Fishwheel Charter Services

 Yukon River

At 3185 km long, the Yukon River is the fifth-longest river in North America. The name Yukon is from the GWICH'IN word Yu-kun-ah, meaning "Great River." Starting at its headwater at Tagish Lake on the northern BC border, it flows northwest across the Yukon Territory into Alaska, where it flows into the Bering Sea. Boats can navigate from Whitehorse, the capital of the Yukon Territory all the way to the Alaskan coast.

Four principal tributaries, feed the river in Canada: the Teslin River, the Pelly River, the White River, and the Stewart River.

Steam Ships plied the river in the 1860s, and there were at least 200 in service in 1900, at the height of the
Klondike Gold Rush. The Steam Ships were the only connection between Whitehorse and Dawson City until 1955 when the Klondike highway was complete, connecting the two communities.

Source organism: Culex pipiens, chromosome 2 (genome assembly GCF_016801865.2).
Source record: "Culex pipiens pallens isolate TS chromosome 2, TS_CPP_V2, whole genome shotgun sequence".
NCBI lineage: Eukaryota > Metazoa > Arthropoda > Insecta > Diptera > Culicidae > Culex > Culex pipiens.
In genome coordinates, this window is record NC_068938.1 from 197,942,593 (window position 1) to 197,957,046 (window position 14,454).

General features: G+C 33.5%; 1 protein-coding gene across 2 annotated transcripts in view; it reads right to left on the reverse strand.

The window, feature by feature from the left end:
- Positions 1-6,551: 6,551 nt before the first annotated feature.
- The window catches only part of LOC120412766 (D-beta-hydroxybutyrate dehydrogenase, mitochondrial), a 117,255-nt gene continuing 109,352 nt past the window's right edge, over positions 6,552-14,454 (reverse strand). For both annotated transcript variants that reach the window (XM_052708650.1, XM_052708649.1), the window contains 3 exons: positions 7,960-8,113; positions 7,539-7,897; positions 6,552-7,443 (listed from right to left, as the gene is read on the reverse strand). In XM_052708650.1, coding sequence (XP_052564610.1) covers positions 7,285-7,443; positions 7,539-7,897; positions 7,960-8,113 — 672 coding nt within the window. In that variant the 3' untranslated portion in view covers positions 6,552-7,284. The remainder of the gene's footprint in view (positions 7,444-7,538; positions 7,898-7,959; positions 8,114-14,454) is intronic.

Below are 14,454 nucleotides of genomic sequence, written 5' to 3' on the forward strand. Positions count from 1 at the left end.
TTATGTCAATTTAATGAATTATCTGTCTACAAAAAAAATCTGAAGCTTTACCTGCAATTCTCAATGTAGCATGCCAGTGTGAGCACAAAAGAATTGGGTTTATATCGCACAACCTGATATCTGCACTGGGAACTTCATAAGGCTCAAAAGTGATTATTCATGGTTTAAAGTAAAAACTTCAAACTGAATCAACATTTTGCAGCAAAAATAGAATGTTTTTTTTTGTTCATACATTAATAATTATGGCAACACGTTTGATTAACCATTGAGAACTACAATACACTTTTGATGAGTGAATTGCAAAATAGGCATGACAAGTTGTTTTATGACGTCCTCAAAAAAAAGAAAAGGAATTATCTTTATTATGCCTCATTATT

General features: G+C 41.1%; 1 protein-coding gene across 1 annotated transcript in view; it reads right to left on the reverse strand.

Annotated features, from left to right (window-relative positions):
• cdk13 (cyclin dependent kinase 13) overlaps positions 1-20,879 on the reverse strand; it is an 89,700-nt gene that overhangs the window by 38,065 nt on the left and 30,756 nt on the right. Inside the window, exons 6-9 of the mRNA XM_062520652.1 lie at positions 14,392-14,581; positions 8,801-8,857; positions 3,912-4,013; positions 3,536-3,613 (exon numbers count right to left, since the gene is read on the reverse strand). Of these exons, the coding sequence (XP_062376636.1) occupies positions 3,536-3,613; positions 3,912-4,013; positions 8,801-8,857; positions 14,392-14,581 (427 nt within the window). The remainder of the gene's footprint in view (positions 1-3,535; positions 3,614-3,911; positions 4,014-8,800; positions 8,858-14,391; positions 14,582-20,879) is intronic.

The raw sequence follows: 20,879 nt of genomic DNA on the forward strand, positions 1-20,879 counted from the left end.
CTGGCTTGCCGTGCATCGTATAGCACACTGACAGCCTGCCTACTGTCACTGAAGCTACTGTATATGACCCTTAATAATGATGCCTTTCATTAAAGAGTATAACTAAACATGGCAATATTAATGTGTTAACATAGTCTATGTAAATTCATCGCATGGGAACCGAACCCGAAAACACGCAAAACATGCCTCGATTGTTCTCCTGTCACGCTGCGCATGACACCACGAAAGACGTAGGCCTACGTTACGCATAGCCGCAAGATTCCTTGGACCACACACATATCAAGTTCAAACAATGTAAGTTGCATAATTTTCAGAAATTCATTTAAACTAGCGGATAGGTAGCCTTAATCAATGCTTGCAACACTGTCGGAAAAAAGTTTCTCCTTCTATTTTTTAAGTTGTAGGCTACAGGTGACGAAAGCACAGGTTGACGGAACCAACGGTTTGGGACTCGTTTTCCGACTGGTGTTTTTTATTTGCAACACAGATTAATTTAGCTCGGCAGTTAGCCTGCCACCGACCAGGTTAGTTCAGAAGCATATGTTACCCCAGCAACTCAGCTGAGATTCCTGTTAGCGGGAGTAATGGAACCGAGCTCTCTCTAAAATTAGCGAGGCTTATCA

Wood camps were set up every 50 kilometres along the river to supply the Steam Ships with the tremendous amounts of wood they burned.

Several thousand First Nation people maintain their traditional life-style, at least partly dependent on hunting and fishing.

The isolation and scenic beauty of the river attracts tourists from across North America and all over the world.

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